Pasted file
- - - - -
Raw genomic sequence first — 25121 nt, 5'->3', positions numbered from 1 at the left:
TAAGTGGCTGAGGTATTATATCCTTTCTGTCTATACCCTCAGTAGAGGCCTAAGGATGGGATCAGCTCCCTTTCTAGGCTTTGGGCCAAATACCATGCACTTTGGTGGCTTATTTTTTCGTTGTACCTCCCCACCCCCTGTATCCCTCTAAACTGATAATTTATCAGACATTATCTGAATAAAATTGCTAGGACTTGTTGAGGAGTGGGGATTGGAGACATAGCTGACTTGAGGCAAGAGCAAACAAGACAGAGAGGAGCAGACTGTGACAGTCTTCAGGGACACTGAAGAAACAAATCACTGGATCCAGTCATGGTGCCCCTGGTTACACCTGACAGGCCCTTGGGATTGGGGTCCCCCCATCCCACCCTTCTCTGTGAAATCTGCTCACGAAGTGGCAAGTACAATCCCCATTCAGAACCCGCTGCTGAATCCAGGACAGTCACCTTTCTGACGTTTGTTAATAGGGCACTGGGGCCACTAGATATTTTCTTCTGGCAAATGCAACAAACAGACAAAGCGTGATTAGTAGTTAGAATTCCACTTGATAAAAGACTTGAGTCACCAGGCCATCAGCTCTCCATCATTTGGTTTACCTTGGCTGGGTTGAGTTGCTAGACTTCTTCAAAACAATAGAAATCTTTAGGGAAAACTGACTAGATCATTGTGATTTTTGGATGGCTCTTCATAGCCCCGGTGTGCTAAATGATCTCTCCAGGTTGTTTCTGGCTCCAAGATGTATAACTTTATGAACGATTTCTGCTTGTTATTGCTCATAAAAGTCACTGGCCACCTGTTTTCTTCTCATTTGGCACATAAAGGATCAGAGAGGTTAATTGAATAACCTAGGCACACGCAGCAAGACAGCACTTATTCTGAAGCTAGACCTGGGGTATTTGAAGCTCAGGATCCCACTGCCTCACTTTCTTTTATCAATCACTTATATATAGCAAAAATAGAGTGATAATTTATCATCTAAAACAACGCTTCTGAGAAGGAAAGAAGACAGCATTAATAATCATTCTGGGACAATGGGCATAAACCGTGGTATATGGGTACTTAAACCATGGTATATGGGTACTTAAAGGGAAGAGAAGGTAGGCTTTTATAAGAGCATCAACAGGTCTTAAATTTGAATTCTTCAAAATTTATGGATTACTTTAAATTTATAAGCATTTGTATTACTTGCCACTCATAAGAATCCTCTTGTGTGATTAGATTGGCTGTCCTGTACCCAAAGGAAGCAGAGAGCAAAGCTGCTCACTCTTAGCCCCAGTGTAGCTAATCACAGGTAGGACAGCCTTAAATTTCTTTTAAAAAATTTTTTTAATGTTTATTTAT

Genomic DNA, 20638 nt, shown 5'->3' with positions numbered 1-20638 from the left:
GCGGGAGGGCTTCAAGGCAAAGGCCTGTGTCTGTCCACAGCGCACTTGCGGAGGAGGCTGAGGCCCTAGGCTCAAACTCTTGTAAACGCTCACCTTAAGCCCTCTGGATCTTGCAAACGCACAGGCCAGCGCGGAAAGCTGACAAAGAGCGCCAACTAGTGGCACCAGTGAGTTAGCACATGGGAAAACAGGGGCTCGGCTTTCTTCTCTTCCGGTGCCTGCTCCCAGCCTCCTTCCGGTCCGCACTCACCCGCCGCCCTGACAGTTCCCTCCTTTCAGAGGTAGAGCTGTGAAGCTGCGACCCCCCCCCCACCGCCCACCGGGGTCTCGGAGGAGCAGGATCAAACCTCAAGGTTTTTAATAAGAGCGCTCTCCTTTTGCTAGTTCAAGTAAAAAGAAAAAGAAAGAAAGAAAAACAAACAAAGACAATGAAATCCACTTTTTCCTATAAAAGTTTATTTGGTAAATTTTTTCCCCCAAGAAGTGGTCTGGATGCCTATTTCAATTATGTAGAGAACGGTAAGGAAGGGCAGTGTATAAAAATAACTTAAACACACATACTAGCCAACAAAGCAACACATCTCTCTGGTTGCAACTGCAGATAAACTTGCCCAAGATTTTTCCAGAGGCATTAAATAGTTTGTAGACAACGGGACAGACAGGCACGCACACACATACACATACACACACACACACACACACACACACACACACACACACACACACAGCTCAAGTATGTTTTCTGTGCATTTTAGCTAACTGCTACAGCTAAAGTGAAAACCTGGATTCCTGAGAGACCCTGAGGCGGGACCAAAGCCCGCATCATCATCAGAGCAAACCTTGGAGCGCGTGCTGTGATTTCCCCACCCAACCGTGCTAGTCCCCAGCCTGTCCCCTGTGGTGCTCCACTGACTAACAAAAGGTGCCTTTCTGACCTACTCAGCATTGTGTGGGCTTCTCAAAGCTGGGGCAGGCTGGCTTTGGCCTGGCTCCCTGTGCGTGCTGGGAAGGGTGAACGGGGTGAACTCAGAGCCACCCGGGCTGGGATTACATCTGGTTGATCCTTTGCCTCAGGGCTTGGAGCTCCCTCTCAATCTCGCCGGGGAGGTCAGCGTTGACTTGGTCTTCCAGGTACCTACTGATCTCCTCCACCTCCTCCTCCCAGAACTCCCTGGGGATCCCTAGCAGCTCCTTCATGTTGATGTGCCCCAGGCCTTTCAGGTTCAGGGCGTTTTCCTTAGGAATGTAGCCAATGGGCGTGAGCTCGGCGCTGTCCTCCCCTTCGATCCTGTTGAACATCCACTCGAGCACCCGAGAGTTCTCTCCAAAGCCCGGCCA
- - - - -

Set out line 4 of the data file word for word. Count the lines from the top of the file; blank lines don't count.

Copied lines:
GCGGGAGGGCTTCAAGGCAAAGGCCTGTGTCTGTCCACAGCGCACTTGCGGAGGAGGCTGAGGCCCTAGGCTCAAACTCTTGTAAACGCTCACCTTAAGCCCTCTGGATCTTGCAAACGCACAGGCCAGCGCGGAAAGCTGACAAAGAGCGCCAACTAGTGGCACCAGTGAGTTAGCACATGGGAAAACAGGGGCTCGGCTTTCTTCTCTTCCGGTGCCTGCTCCCAGCCTCCTTCCGGTCCGCACTCACCCGCCGCCCTGACAGTTCCCTCCTTTCAGAGGTAGAGCTGTGAAGCTGCGACCCCCCCCCCACCGCCCACCGGGGTCTCGGAGGAGCAGGATCAAACCTCAAGGTTTTTAATAAGAGCGCTCTCCTTTTGCTAGTTCAAGTAAAAAGAAAAAGAAAGAAAGAAAAACAAACAAAGACAATGAAATCCACTTTTTCCTATAAAAGTTTATTTGGTAAATTTTTTCCCCCAAGAAGTGGTCTGGATGCCTATTTCAATTATGTAGAGAACGGTAAGGAAGGGCAGTGTATAAAAATAACTTAAACACACATACTAGCCAACAAAGCAACACATCTCTCTGGTTGCAACTGCAGATAAACTTGCCCAAGATTTTTCCAGAGGCATTAAATAGTTTGTAGACAACGGGACAGACAGGCACGCACACACATACACATACACACACACACACACACACACACACACACACACACACACACACAGCTCAAGTATGTTTTCTGTGCATTTTAGCTAACTGCTACAGCTAAAGTGAAAACCTGGATTCCTGAGAGACCCTGAGGCGGGACCAAAGCCCGCATCATCATCAGAGCAAACCTTGGAGCGCGTGCTGTGATTTCCCCACCCAACCGTGCTAGTCCCCAGCCTGTCCCCTGTGGTGCTCCACTGACTAACAAAAGGTGCCTTTCTGACCTACTCAGCATTGTGTGGGCTTCTCAAAGCTGGGGCAGGCTGGCTTTGGCCTGGCTCCCTGTGCGTGCTGGGAAGGGTGAACGGGGTGAACTCAGAGCCACCCGGGCTGGGATTACATCTGGTTGATCCTTTGCCTCAGGGCTTGGAGCTCCCTCTCAATCTCGCCGGGGAGGTCAGCGTTGACTTGGTCTTCCAGGTACCTACTGATCTCCTCCACCTCCTCCTCCCAGAACTCCCTGGGGATCCCTAGCAGCTCCTTCATGTTGATGTGCCCCAGGCCTTTCAGGTTCAGGGCGTTTTCCTTAGGAATGTAGCCAATGGGCGTGAGCTCGGCGCTGTCCTCCCCTTCGATCCTGTTGAACATCCACTCGAGCACCCGAGAGTTCTCTCCAAAGCCCGGCCA